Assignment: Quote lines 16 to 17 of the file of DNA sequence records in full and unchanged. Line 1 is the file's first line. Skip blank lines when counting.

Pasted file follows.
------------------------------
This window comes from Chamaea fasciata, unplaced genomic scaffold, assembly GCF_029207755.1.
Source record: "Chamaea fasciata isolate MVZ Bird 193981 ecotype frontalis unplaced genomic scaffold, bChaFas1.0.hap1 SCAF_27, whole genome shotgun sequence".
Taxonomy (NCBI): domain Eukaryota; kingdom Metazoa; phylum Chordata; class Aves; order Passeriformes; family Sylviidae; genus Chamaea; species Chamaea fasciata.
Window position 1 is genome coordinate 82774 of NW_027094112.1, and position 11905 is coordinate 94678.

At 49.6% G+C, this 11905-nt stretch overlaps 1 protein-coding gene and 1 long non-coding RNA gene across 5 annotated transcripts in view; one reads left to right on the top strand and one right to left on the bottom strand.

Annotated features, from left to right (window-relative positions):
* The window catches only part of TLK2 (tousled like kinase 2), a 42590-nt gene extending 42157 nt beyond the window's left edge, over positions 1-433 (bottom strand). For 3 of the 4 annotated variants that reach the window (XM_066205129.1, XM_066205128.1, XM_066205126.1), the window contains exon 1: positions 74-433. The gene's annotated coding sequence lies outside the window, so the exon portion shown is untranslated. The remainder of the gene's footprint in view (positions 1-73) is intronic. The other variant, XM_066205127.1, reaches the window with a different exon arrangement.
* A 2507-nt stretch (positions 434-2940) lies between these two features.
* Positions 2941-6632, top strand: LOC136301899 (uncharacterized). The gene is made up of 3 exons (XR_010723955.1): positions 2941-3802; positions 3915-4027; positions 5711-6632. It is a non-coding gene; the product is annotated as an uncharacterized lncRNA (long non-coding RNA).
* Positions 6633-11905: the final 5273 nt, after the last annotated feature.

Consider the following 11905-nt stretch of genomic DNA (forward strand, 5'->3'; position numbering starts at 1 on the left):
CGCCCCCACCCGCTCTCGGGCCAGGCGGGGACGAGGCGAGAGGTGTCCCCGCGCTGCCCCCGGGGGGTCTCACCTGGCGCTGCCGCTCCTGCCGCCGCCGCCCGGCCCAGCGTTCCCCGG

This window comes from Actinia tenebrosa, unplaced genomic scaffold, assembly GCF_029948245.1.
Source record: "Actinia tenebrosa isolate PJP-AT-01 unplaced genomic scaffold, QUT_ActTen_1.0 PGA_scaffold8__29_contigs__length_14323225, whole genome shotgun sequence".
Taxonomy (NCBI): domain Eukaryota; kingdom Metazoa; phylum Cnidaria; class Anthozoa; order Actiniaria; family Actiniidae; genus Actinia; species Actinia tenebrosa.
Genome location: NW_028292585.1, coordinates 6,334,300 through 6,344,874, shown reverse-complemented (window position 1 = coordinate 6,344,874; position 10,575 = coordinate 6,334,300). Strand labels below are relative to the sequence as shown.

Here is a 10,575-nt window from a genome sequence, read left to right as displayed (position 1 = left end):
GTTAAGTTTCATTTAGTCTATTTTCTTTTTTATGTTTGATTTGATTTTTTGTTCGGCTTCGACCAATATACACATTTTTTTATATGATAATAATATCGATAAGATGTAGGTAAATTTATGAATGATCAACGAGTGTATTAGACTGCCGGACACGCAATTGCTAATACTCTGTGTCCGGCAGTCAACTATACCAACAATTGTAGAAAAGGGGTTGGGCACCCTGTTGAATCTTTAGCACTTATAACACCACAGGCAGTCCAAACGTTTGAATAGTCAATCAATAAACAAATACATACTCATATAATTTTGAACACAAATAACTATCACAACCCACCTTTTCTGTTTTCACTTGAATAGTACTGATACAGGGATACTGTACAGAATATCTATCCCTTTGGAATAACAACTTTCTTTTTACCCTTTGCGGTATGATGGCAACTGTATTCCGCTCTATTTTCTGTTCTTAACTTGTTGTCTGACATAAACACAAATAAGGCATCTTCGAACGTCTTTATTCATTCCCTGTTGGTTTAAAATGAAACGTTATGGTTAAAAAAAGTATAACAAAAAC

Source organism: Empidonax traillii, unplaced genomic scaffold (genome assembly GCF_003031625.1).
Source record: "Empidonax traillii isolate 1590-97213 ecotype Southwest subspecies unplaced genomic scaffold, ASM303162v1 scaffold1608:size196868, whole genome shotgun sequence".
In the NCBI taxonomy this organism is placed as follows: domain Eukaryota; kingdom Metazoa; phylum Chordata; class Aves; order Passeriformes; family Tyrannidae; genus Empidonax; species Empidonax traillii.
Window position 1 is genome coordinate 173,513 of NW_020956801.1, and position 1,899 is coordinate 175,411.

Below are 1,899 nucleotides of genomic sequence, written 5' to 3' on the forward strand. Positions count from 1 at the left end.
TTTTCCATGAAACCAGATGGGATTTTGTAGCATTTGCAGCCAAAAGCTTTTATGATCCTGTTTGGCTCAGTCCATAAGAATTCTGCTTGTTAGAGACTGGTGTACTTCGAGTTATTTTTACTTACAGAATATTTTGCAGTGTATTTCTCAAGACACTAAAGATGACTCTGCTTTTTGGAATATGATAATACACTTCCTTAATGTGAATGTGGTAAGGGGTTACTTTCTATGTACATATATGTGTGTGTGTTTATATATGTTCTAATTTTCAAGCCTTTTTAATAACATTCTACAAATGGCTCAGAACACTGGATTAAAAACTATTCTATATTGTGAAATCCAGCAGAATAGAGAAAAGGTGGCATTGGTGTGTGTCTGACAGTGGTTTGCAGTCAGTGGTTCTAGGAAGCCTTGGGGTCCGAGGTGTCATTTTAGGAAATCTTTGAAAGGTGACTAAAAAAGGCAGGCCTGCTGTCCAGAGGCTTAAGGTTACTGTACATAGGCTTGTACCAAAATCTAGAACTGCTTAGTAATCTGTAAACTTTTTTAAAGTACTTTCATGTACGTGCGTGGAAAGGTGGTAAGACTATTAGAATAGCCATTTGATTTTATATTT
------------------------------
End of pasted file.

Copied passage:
Genome location: NW_028292585.1, coordinates 6,334,300 through 6,344,874, shown reverse-complemented (window position 1 = coordinate 6,344,874; position 10,575 = coordinate 6,334,300). Strand labels below are relative to the sequence as shown.

Here is a 10,575-nt window from a genome sequence, read left to right as displayed (position 1 = left end):